tve’s new films about hepatitis are helping to drive vaccination campaigns among migrant workers in Delhi, some of the most vulnerable people in India.
Starting this month, the Rann Bhoomi Foundation will be screening tve’s films to about 1000 people from eight villages around Nagod town of Satna district in Madhya Pradesh, central India. After its volunteers viewed tve’s powerful and compelling films, the foundation decided to screen them to migrant workers who live largely outside any social network and are likely to have little or no information about Hepatitis B, even if they themselves are infected.
About 40 million people in India are infected with Hep B, and an estimated million children born every year run a life-time risk of developing chronic Hep B. Yet few people know how to prevent or treat the virus, and there is no national comprehensive hepatitis policy. The Rann Bhoomi Foundation carries out innovative education and vaccination campaigns in communities most at risk.
‘It is hugely rewarding to see our films reach the poorest communities,’ said Anshul Ojha, project manager of tve South Asia’s Taking Hepatitis Science to Communities through Film,’ funded by Wellcome. ‘At tve, we know that films can show people why and how they can change their behaviour. Films can literally help save lives.’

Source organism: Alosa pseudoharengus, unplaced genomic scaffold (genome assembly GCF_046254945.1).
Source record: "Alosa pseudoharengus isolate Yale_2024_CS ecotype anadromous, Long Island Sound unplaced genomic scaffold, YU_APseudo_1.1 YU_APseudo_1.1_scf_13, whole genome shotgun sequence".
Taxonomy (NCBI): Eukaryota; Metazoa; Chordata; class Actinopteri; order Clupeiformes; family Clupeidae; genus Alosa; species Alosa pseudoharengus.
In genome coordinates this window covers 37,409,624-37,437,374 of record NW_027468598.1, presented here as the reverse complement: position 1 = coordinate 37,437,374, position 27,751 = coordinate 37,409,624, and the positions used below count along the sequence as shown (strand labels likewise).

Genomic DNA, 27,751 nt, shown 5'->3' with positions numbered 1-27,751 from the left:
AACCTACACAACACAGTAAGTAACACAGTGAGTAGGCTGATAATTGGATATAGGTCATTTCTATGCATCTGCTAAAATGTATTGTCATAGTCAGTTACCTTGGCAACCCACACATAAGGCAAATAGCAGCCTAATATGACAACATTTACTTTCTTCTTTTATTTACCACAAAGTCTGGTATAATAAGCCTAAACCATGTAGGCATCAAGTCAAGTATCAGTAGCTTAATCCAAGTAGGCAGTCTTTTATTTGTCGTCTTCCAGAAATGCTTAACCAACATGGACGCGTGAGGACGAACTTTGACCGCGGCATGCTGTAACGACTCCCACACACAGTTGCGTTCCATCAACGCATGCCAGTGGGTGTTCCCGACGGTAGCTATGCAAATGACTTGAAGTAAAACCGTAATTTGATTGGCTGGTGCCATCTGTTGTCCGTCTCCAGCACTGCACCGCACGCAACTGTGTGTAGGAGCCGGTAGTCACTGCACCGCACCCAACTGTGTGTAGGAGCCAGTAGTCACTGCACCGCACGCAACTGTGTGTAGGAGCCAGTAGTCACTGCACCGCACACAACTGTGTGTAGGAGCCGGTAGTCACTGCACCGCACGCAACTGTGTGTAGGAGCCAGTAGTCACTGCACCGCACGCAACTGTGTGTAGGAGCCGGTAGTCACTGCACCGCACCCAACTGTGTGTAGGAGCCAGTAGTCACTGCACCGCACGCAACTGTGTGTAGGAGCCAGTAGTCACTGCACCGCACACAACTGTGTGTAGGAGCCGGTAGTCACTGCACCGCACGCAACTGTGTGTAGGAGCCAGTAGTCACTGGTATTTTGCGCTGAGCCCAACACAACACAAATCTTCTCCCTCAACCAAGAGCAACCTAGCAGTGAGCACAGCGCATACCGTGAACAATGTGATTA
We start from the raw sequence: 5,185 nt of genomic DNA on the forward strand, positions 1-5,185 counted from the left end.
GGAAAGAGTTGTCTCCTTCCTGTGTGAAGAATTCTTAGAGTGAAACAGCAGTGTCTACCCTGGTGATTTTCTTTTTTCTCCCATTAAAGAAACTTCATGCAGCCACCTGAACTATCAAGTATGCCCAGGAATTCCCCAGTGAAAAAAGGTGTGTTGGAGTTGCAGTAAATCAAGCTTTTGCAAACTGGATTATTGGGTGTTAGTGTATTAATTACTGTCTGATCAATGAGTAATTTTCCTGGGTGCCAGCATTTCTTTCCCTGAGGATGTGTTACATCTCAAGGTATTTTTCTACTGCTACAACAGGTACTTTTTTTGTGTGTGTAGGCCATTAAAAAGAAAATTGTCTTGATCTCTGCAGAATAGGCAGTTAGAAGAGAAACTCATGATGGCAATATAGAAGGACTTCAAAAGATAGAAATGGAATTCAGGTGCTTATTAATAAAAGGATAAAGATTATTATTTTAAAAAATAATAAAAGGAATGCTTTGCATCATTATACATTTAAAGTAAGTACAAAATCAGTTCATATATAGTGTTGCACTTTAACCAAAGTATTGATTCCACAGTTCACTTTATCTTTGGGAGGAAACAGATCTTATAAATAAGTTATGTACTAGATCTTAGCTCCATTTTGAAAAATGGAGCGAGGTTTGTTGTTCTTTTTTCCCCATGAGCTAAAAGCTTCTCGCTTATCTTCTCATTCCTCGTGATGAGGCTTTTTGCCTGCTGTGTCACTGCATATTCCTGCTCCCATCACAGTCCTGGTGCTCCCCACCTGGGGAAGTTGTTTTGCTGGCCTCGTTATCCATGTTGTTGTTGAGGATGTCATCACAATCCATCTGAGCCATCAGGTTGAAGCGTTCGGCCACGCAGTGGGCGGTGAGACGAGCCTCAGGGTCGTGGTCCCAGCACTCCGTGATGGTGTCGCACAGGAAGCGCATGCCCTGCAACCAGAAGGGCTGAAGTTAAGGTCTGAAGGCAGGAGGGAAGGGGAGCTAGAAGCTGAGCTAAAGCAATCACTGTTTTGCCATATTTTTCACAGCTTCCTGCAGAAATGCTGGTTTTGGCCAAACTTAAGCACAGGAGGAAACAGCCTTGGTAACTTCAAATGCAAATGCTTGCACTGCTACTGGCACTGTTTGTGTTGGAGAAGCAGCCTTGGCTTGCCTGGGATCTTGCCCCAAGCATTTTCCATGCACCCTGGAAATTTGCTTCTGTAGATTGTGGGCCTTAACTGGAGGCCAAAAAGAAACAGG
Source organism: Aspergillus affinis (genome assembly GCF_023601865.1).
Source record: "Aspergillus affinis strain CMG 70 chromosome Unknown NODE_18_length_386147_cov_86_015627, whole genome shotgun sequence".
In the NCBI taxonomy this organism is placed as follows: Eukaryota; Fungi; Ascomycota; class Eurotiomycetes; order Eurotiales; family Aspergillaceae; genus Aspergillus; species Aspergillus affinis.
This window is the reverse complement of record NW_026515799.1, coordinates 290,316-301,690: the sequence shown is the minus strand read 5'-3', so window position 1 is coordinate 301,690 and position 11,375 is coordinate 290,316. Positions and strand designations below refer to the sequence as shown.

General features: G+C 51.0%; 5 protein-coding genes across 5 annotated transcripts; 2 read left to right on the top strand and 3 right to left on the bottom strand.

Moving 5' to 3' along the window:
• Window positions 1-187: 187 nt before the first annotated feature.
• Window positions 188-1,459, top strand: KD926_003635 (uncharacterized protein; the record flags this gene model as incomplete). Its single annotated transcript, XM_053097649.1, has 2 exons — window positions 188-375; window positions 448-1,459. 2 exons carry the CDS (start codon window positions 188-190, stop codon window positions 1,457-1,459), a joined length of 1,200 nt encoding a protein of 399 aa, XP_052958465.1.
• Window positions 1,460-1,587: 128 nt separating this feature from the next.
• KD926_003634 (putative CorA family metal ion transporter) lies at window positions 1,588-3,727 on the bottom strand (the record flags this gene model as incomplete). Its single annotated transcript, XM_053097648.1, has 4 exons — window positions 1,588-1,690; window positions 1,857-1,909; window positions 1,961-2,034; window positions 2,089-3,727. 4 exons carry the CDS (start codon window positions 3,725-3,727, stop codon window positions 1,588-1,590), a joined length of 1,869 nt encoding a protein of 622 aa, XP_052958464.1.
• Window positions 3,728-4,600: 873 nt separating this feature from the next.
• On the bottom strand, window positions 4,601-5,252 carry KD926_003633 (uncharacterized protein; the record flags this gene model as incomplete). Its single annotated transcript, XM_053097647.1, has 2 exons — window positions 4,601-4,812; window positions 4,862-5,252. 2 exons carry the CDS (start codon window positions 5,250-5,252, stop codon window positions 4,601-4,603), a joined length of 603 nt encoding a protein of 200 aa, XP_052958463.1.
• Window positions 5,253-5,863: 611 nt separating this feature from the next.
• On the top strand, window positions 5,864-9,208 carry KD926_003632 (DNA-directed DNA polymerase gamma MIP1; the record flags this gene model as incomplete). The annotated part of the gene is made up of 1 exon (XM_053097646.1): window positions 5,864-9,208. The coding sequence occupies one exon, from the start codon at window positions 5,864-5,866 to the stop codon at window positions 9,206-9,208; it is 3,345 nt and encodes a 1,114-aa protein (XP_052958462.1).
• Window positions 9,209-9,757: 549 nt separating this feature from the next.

Rann Bhoomi Foundation founder and president Surender Kumar, himself Hep B-positive, said: ‘After discovering I was positive, I decided to help people fight against it and create awareness among communities where information about viruses and diseases is non-existent.’
Last month, the foundation vaccinated 60 children in a south-west Delhi slum, home to migrant families largely outside any safety net.
‘With more people and organisations joining hands, the goal of eliminating viral hepatitis by 2030 is increasingly in sight,’ said Anshul Ojha. ‘Our partnership with the Rann Bhoomi Foundation spurs us on to expand our public health project, so we can reach more people and stop Hep B.’